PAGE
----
Dependence on natural gas import to increase as demand-supply gap widens

Dependence on natural gas import to increase as demand-supply gap widens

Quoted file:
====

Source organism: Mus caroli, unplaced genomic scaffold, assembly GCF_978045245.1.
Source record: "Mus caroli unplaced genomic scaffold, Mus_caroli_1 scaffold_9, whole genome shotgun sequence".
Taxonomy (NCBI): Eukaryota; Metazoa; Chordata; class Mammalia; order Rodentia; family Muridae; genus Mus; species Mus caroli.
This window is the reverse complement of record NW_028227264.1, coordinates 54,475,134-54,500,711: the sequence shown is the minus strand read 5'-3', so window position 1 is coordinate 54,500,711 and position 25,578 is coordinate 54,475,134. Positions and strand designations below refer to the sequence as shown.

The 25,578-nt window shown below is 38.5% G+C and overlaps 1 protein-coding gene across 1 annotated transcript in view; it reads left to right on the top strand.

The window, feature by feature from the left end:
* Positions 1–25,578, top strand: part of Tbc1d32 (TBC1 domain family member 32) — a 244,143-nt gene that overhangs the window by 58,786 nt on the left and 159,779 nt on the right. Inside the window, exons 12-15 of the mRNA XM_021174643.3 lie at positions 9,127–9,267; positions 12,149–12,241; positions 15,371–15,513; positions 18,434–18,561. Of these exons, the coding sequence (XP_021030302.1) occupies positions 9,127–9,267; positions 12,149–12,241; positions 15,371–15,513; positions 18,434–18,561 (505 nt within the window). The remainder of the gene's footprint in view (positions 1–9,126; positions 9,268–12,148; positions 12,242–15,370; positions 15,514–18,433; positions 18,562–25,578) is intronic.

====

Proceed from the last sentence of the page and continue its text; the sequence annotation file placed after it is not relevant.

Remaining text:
ICRA report reveals, the gas demand in India will rise to around 360 MMSCMD by FY 20 from the current demand potential of more than 250 MMSCMDOver the last two years natural gas production in India has steadily declined from 143 MMSCMD in FY 11 to 111 MMSCMD in FY 13. This can be attributed primarily due to fall in production of KG-D6 block from 56 MMSCMD in FY 11 to 26 MMSCMD in FY 2013. The problem has become graver as production from KG D6 has fallen further to less than 15 MMSCMD now. KG D6 problem is likely to remain as the production will continue to be at subdued levels, especially in comparison to anticipated production of 60-80 MMSCMD over the next 1-2 years. However, there could be modest increase in supplies by RIL and other domestic sources over the medium to long term. ICRA projects the domestic natural gas production from existing or already discovered fields to increase from 111 MMSCMD in FY 13 to around 125 MMSCMD by FY 16, which could further increase to around 183 MMSCMD by FY 20. Factoring in certain production from future discoveries, the domestic production could increase to about 200 MMSCMD by FY 25 notwithstanding the fall in the production from the existing fields. While the demand potential for natural gas is high, the actual offtake could critically depend upon the price competitiveness of gas against alternative fuels and timely commissioning of the proposed transmission pipeline infrastructure. According to a recent report by ICRA, the gas demand will rise to around 360 MMSCMD by FY 20 and further to around 435 MMSCMD by FY 25 from the current demand potential of more than 250 MMSCMD. It is to be highlighted that actual consumption of gas was around 140 MMSCMD in FY 13, which decreased in the last two years from 170 MMSCMD in FY 12 and 177 MMSCMD in FY 11 due to constrained gas availability. The report stated that a number of LNG regasification terminals are planned in India, which could significantly improve the R-LNG supply over the medium to long-term. The ability to complete the projects in a timely manner without material cost and time overrun and to tie up with the LNG suppliers as well as R-LNG customers would be key risks for the regasification segment, where the competition is expected to increase significantly over the longer term. Global LNG supply is expected to report modest increase during CY 2013 and 2014 and the demand growth would continue to outpace supply additions resulting in tight supply-demand during the short to medium term. However, global supply is expected to be boosted significantly during CY 2015 to 2017, which would considerably ease global supply-demand balance. Various reports project global LNG supplies to increase from 236 MMT in CY 2012 to around 300 MMT by CY 2015/16 and 410 MMT by CY 2019/20. The anticipated ease in global LNG market from CY 2016 onwards could benefit the existing and planned regasification terminals in India.

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